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Trans-Siberian Orchestra can rock with Christmas bells and laser light.

Byline: Jorge Bannister


WORCESTER - There aren't many times when the "light guy" is credited at a concert.

Yesterday, the Trans-Siberian Orchestra made its first show this year in Massachusetts an amazing one.

Complete with jaw-dropping laser shows, brilliant LED lighting display, and an extravagant stage-lighting setup, the Trans-Siberian Orchestra showed why many of the shows on its Winter Tour 2007 are sold out.

The Trans-Siberian Orchestra performs rock-opera style, incorporating three electric guitars, two keyboardists and a seven-piece string section, with a bass player and a drummer to deliver its music.

Performing a blistering two-hour, 34-minute set, the Trans-Siberian Orchestra performed its "Christmas Eve & Other Stories" album for the first half of the show.

With Bryan Hicks' powerful voice narrating the first half, Trans-Siberian Orchestra was relentless in marching through its 18-song, first-half set with ease, thanks to the help of vocalists Jennifer Cella and Jay Pierce.

Opening with a medley of Christmas hymns, the Trans-Siberian Orchestra allowed Hicks to use his voice to grip the 7,500 in attendance into the story line for the first half of the show.

After a rendition of "Hark the Herald Angels Sing," the Trans-Siberian Orchestra went into "First Snow."

True to form, Worcester received its first snow - albeit made of suds - which looked superb with the accompanying laser show.

Three-quarters of the way through the set, Trans-Siberian Orchestra played the first version of "Carol of the Bells" of the afternoon.

After "Carol of the Bells" came "Joy to the World," followed by the last performance of the first half, "On This Christmas Day."

Because of a 20-minute delay to the start of the show, there wasn't much of an intermission or much time for lead vocalist Andrew Ross to interact with the crowd. Instead, Ross introduced all the members of the band on stage - which included local musicians in the seven-piece string section.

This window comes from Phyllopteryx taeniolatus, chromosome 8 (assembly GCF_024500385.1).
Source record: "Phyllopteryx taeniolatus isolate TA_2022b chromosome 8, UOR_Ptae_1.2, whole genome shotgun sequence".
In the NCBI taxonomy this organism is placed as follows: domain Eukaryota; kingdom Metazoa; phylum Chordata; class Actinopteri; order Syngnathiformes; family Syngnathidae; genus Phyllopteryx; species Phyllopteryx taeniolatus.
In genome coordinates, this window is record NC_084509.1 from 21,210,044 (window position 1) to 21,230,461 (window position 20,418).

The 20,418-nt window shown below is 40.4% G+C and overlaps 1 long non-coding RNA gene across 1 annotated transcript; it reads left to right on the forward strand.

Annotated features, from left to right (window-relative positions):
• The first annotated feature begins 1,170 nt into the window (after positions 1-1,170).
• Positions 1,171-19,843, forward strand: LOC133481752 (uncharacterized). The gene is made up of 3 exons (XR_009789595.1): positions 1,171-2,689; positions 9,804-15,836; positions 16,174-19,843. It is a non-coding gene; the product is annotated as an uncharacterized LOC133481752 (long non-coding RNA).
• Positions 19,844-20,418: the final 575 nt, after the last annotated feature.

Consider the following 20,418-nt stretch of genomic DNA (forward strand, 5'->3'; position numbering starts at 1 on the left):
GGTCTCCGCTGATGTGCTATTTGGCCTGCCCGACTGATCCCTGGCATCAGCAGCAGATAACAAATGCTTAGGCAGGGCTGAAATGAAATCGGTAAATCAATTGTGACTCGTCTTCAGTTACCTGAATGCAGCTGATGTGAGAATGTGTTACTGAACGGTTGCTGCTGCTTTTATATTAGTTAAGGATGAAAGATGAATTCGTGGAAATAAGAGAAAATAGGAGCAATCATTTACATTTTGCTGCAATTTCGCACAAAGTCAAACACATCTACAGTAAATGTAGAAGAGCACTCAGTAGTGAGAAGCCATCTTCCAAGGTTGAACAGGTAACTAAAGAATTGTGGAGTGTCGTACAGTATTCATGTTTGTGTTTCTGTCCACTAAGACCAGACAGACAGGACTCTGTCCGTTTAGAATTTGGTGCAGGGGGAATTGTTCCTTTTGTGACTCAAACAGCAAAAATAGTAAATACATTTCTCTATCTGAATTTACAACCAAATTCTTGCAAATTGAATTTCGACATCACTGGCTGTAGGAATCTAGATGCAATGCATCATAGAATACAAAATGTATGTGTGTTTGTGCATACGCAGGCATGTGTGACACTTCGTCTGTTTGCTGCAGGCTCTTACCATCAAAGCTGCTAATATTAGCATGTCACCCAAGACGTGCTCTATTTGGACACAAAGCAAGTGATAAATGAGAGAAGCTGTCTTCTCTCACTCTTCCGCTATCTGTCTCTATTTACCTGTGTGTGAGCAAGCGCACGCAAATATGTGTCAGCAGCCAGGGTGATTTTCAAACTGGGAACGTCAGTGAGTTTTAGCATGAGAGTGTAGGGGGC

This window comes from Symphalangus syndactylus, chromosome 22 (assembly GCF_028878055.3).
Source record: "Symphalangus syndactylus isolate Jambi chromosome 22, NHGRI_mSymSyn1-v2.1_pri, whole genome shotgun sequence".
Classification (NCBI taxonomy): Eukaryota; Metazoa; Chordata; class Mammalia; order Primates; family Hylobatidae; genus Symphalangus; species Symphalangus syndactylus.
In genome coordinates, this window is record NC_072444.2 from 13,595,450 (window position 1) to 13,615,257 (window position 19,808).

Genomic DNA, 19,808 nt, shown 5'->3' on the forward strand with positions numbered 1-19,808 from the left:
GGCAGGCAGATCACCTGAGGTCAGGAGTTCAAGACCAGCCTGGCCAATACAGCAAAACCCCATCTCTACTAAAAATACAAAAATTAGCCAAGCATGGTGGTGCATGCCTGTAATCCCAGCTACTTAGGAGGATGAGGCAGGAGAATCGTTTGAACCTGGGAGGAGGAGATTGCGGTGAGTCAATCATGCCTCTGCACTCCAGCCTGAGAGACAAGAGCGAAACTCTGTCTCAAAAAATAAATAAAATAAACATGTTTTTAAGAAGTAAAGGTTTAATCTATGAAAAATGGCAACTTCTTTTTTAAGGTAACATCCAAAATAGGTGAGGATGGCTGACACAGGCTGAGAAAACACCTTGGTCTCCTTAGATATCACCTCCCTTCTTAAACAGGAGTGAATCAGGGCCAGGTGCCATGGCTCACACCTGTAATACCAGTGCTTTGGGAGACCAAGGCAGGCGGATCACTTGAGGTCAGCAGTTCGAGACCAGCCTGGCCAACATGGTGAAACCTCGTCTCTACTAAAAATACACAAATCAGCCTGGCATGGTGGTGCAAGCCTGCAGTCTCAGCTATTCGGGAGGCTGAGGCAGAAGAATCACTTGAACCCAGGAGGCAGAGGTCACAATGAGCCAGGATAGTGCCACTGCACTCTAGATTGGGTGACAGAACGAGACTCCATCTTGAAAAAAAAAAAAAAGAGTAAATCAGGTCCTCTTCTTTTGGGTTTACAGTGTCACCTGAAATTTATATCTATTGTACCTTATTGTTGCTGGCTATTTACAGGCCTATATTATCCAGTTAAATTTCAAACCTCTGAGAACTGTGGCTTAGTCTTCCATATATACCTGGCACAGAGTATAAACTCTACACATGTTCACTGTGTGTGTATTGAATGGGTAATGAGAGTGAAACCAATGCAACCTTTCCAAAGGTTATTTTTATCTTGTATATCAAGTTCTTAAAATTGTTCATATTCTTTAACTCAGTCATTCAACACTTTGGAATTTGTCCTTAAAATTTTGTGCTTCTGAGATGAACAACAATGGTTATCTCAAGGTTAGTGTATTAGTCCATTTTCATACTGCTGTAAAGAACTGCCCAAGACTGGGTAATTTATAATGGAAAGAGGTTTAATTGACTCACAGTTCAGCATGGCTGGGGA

The second half of the show was equally impressive, with the band just playing piece after piece without much break or interruption.

"Christmas Nights in Blue," off the "The Lost Christmas Eve" album, led off the second half.

There was no narrator in the second half, just music.

Part of that music was a cover of John Fogarty's composition "Proud Mary," to which Cella marched around the stage belting out the lyrics.

A masterful, three-minute drum solo by Jeff Plate, complete with - no surprise here - an inspiring light show, was a welcomed wrinkle in the set.

Perhaps the most recognizable Trans-Siberian Orchestra song, "Wizards in Winter," was performed halfway through the second half of the show.

Following "Wizards in Winter," the Trans-Siberian Orchestra performed a song on the upcoming "White Castle" album, "O Fortuna" - which was written by Carl Orff for "Carmina Burana."

The Trans-Siberian Orchestra finished off its set with another rendition of "Carol of the Bells." This version was accompanied by pyrotechnics toward the end for the grand finale.

The "light guy" should be proud of this year's production. The lasers, LED lights and stage lights were popping with every guitar riff; every tom, snare and bass drum hit; every key hit; and every string strum.

This is a show that is attended by men and women, adults and children and rockers and preps, and it gives each and every one of them the same feeling: elation.

Most kids love the feeling of hymns - singing them and having them played. For adults, the show certainly brings back that positive childhood memory.


CUTLINE: At yesterday's Trans-Siberian Orchestra performance at the DCU Center in Worcester, the stage was ablaze with lights and lasers - and even artificial snow.

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Title Annotation:LOCAL NEWS
Publication:Telegram & Gazette (Worcester, MA)
Date:Nov 11, 2007
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